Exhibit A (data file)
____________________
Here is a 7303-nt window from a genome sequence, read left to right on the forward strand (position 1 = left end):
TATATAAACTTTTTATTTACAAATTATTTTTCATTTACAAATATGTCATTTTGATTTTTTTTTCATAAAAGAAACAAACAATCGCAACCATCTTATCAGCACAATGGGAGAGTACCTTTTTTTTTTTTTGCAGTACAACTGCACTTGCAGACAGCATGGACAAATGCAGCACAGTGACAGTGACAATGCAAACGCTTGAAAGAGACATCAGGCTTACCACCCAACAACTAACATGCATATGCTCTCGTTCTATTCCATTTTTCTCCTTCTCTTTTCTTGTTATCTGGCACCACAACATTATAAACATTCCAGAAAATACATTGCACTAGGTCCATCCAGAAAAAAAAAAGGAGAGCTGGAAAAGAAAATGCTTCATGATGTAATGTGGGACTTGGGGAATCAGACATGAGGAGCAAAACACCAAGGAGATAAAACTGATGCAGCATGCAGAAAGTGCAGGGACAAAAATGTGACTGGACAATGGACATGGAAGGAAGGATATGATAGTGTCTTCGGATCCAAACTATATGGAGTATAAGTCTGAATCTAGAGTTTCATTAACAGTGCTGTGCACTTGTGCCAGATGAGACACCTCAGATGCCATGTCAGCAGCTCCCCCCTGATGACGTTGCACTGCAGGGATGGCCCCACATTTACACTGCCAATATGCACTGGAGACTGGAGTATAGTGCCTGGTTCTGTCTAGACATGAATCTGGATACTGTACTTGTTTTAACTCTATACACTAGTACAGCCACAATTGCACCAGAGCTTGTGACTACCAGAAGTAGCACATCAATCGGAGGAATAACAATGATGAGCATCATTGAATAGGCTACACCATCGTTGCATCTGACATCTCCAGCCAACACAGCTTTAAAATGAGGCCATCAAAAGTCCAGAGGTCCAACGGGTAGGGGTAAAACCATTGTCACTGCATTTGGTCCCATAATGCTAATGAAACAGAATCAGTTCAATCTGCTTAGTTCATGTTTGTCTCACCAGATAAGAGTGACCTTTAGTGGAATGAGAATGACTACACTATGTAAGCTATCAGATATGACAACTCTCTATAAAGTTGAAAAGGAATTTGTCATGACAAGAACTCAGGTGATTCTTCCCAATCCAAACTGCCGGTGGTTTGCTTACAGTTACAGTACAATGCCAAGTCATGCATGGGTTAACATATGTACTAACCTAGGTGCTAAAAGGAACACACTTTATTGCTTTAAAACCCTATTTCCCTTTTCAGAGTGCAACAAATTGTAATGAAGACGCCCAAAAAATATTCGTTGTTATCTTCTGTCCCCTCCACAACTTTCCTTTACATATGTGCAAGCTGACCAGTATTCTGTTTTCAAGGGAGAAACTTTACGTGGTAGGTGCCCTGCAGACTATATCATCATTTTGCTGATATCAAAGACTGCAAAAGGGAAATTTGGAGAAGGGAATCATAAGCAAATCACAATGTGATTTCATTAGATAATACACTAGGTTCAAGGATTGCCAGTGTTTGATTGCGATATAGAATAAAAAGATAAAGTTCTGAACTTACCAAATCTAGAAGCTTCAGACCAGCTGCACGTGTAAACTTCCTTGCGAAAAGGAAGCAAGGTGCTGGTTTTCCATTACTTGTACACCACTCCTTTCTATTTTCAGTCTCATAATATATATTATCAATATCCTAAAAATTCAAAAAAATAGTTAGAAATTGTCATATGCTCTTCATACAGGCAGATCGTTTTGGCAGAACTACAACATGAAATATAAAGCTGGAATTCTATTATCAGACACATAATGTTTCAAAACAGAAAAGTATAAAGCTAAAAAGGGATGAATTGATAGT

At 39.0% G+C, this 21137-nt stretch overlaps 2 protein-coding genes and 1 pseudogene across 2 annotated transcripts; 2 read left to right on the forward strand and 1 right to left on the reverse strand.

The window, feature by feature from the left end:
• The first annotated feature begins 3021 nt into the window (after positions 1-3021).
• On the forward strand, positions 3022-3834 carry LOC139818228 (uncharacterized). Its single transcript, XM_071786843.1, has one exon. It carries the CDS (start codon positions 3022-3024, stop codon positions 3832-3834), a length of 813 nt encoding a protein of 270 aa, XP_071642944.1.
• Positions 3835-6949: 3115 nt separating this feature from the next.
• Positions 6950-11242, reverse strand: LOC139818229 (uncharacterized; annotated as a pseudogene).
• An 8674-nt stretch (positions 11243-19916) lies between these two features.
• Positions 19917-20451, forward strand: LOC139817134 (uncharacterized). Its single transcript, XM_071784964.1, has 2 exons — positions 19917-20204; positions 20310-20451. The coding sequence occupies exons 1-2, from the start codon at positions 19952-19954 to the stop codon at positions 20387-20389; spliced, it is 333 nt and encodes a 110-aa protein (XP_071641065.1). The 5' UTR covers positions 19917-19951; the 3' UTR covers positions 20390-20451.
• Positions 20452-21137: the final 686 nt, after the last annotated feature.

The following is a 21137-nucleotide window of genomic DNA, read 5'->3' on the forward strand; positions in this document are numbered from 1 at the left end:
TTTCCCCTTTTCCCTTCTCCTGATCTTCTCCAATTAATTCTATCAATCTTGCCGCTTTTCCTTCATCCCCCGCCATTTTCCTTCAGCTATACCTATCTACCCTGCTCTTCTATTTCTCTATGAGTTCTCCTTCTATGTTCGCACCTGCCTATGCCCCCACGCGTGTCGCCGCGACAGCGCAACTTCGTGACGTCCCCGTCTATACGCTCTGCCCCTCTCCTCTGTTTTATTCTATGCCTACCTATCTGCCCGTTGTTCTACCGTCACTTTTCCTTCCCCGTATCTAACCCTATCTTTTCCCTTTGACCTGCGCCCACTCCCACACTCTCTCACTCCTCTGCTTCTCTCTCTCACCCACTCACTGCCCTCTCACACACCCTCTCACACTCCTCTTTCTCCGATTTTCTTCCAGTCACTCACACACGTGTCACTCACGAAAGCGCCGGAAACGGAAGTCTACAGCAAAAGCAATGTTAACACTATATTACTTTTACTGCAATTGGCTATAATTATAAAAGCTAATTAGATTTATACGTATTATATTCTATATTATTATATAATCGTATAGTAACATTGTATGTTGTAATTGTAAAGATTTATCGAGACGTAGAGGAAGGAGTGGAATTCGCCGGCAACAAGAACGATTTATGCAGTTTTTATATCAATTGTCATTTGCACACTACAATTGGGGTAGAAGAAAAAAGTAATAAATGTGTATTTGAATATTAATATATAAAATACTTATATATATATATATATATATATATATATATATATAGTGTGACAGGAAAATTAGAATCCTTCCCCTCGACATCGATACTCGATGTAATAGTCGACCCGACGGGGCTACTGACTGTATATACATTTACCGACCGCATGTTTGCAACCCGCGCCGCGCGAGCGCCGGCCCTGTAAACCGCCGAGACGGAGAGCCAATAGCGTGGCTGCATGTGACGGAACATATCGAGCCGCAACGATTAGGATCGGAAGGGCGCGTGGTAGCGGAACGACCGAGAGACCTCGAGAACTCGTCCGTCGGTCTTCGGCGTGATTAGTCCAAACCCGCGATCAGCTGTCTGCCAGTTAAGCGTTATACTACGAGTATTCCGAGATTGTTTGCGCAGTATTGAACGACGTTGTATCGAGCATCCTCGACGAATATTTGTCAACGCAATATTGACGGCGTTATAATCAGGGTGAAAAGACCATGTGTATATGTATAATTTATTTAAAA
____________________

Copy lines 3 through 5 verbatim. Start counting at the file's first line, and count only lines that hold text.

At 39.0% G+C, this 21137-nt stretch overlaps 2 protein-coding genes and 1 pseudogene across 2 annotated transcripts; 2 read left to right on the forward strand and 1 right to left on the reverse strand.

The window, feature by feature from the left end:
• The first annotated feature begins 3021 nt into the window (after positions 1-3021).